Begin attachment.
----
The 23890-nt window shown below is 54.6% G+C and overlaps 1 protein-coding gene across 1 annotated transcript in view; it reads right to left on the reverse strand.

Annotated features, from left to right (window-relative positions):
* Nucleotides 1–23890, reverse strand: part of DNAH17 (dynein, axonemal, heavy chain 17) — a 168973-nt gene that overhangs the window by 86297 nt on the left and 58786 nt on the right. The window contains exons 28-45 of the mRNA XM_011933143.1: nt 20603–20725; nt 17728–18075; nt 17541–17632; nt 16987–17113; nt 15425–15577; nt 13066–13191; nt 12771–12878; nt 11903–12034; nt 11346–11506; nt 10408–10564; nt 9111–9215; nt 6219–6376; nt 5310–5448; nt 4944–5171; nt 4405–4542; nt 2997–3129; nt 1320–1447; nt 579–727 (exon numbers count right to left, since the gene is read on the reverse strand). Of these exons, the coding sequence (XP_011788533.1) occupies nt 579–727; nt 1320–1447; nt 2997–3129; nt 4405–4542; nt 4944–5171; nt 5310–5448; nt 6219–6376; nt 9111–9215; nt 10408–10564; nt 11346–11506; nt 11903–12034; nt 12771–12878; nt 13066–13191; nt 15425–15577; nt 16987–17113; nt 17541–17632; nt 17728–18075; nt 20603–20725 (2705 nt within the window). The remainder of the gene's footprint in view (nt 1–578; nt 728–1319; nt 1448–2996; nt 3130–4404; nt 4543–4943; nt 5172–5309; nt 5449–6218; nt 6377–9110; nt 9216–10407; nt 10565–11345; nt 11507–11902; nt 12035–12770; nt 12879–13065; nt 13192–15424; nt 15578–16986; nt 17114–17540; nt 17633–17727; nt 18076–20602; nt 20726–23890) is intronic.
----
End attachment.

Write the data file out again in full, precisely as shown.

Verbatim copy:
The 23890-nt window shown below is 54.6% G+C and overlaps 1 protein-coding gene across 1 annotated transcript in view; it reads right to left on the reverse strand.

Annotated features, from left to right (window-relative positions):
* Nucleotides 1–23890, reverse strand: part of DNAH17 (dynein, axonemal, heavy chain 17) — a 168973-nt gene that overhangs the window by 86297 nt on the left and 58786 nt on the right. The window contains exons 28-45 of the mRNA XM_011933143.1: nt 20603–20725; nt 17728–18075; nt 17541–17632; nt 16987–17113; nt 15425–15577; nt 13066–13191; nt 12771–12878; nt 11903–12034; nt 11346–11506; nt 10408–10564; nt 9111–9215; nt 6219–6376; nt 5310–5448; nt 4944–5171; nt 4405–4542; nt 2997–3129; nt 1320–1447; nt 579–727 (exon numbers count right to left, since the gene is read on the reverse strand). Of these exons, the coding sequence (XP_011788533.1) occupies nt 579–727; nt 1320–1447; nt 2997–3129; nt 4405–4542; nt 4944–5171; nt 5310–5448; nt 6219–6376; nt 9111–9215; nt 10408–10564; nt 11346–11506; nt 11903–12034; nt 12771–12878; nt 13066–13191; nt 15425–15577; nt 16987–17113; nt 17541–17632; nt 17728–18075; nt 20603–20725 (2705 nt within the window). The remainder of the gene's footprint in view (nt 1–578; nt 728–1319; nt 1448–2996; nt 3130–4404; nt 4543–4943; nt 5172–5309; nt 5449–6218; nt 6377–9110; nt 9216–10407; nt 10565–11345; nt 11507–11902; nt 12035–12770; nt 12879–13065; nt 13192–15424; nt 15578–16986; nt 17114–17540; nt 17633–17727; nt 18076–20602; nt 20726–23890) is intronic.